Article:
A verdict in the Alex Jones defamation case has come down, and Mr. Jones is ordered to pay $4.1 million to two Sandy Hook parents. Mr. Jones said anything over $2 million would destroy him. At the same time he is ordered to pay $4.1 million, the J6 committee asked for his texts. Jones’s lawyer accidentally sent the contents of his phone to the plaintiff’s lawyer.
The punitive damages are decided tomorrow.
The contents were alleged to go back two years, and the plaintiff’s lawyer let Jones testify for days without telling him he had reviewed this information.
Mark Bankston, a lawyer representing two parents, told Jones that his attorney (actually a paralegal) accidentally sent over the entire contents of the Infowars founder’s phone, including texts and emails.
Jones’s financials were allegedly on the phone.
What Jones said is not a crime. He has free speech. However, the judge wouldn’t allow him to use the 1st Amendment as a defense. That doesn’t sound constitutional.
J6 Wants the Contents
The J6 panel already grilled Jones, and now they want the contents of his phone. Jones has said he took the 5th over 100 times during the grilling by J6.
Allegedly, the phone includes “intimate messages” with Roger Stone.
This went viral yesterday when Bankston said Jones was lying about not having any more Sandy Hook messages.
WHAT INFOWARS REPORTS
Jones’s lawyers filed a protective order since these messages represent client-attorney privilege, Infowars reports.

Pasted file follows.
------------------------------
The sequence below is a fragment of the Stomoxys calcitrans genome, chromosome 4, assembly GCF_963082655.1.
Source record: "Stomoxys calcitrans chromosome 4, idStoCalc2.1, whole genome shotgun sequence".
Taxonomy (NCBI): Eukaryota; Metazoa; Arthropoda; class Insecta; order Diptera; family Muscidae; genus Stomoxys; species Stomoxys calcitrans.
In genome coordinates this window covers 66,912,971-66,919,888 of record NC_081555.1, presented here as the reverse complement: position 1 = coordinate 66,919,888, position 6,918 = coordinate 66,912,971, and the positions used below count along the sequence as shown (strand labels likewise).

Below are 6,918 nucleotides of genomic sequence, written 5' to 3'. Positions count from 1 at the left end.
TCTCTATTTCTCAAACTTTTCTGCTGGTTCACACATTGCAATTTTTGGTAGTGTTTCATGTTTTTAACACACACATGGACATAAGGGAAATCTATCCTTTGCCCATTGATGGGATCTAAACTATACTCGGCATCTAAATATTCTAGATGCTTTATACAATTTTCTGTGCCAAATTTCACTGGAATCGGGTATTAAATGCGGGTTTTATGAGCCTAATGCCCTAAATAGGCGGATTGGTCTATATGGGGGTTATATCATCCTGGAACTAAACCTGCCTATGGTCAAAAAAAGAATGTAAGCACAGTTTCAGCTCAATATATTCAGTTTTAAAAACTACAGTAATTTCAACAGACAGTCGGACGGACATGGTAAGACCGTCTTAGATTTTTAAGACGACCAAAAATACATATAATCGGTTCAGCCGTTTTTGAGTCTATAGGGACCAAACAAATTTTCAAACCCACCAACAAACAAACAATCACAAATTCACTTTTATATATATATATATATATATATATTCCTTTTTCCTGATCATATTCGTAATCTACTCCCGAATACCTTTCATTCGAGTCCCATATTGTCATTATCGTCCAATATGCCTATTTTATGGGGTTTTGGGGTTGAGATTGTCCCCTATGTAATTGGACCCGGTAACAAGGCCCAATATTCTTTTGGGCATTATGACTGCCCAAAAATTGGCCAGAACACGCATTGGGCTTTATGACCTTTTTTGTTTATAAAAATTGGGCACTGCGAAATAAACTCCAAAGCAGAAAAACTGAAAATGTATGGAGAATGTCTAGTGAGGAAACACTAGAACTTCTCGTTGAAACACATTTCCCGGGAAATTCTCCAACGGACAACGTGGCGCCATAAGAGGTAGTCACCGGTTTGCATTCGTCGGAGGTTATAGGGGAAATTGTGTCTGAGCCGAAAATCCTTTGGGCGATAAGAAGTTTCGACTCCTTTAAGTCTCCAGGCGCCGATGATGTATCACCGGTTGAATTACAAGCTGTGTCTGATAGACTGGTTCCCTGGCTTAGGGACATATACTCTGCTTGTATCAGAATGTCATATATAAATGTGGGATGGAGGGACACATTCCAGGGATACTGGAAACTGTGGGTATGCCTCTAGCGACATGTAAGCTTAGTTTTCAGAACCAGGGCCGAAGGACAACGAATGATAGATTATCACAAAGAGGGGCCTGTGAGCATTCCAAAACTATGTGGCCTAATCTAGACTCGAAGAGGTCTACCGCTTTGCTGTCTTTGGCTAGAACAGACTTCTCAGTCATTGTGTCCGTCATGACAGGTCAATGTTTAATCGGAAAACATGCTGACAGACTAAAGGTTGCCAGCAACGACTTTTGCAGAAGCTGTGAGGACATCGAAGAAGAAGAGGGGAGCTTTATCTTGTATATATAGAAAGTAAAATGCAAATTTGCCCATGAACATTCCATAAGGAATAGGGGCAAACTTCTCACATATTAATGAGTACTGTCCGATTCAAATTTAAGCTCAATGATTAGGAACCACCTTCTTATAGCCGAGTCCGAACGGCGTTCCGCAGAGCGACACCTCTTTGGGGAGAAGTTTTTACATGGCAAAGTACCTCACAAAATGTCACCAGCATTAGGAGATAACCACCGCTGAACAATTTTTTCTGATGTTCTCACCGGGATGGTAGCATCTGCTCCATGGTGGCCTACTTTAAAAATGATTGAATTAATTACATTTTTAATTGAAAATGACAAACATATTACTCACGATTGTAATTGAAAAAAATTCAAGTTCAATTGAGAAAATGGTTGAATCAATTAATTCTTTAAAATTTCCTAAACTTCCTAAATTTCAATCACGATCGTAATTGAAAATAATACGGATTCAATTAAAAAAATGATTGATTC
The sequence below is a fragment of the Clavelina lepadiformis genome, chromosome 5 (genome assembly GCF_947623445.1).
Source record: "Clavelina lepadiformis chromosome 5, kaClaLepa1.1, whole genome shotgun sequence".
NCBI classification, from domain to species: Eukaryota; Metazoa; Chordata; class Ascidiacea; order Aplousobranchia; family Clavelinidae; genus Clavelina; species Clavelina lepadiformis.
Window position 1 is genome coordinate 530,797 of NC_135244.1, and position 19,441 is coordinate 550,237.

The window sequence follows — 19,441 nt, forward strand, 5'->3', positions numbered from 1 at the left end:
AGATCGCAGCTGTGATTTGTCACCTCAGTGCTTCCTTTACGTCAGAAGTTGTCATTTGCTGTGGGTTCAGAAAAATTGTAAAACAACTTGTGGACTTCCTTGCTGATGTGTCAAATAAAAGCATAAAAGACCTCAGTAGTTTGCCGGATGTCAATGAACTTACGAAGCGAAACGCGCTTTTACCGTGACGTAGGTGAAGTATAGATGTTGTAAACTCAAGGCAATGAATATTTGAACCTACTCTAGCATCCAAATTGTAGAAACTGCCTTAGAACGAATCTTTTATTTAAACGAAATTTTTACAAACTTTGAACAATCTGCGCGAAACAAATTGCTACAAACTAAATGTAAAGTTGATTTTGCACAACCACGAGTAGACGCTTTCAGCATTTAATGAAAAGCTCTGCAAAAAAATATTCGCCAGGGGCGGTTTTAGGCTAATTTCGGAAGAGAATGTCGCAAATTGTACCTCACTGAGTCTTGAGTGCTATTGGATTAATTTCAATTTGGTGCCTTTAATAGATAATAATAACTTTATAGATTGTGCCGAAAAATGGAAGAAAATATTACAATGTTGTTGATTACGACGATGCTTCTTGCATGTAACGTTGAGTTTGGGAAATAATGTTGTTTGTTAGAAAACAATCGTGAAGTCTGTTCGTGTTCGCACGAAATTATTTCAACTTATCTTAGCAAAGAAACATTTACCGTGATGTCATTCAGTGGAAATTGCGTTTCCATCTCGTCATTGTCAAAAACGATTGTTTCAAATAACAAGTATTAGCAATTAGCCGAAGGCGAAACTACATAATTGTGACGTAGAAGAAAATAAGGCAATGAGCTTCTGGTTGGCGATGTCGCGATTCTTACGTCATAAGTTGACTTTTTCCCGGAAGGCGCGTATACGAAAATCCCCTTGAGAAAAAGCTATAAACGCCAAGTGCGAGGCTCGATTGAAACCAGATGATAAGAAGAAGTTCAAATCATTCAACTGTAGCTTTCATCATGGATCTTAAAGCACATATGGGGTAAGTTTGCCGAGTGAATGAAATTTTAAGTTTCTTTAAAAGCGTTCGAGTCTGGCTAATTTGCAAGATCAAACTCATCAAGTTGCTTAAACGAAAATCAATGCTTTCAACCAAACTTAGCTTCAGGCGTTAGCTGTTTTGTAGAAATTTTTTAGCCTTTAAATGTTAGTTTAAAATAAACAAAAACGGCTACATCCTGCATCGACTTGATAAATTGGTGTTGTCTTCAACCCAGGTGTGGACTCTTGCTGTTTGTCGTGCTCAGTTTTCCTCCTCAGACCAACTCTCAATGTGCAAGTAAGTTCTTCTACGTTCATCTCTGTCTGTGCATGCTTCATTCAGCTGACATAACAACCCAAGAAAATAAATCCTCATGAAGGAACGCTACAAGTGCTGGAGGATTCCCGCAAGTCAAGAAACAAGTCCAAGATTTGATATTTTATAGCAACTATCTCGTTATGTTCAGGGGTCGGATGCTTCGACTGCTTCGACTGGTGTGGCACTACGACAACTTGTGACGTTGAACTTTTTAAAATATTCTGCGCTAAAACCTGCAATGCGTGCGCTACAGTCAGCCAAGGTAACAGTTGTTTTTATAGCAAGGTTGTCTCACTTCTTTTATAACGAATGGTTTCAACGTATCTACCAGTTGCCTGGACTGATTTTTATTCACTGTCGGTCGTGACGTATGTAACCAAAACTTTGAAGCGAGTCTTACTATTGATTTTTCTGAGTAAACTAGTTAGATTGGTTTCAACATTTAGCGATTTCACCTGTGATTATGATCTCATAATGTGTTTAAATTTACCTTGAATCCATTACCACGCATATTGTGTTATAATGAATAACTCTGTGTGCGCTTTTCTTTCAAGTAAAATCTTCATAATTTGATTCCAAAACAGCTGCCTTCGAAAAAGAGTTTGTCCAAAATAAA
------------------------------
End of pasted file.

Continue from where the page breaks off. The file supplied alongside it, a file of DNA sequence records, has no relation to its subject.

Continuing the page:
“…according to an Emergency Motion for Enforcement of Protective Order filed by Jones’ lawyers, they had not given permission for the files, which only span a six-month period from the end of 2019 through early 2020 and do not represent “an entire digital copy” of the cellphone, to be entered into evidence in court,” Infowars says.
“The file transfer link, however, inadvertently gave Plaintiffs access to dozens of other folders as well, including confidential documents, such as the medical records of Sandy Hook Parents who are Plaintiffs in the Connecticut litigation and other documents subject to various privileges, including attorney-client and work product,” states the motion.
After the paralegal made a mistake by sending the phone contents to Bankston, a message was sent to “please disregard.”
“It is now apparent that Plaintiffs’ counsel did not “disregard the link,” but has reviewed and used documents he acknowledged defendants “did not intend to send” and appeared to be “work product or confidential.” Defendants, therefore, seek Emergency relief pursuant to Rule 193.3 and the Court’s Protective Order,” states the motion.
Jones’s lawyers said the file should have been deleted. We don’t know what the answer is legally, but ethically they certainly should have deleted the files.
The left is out to get him.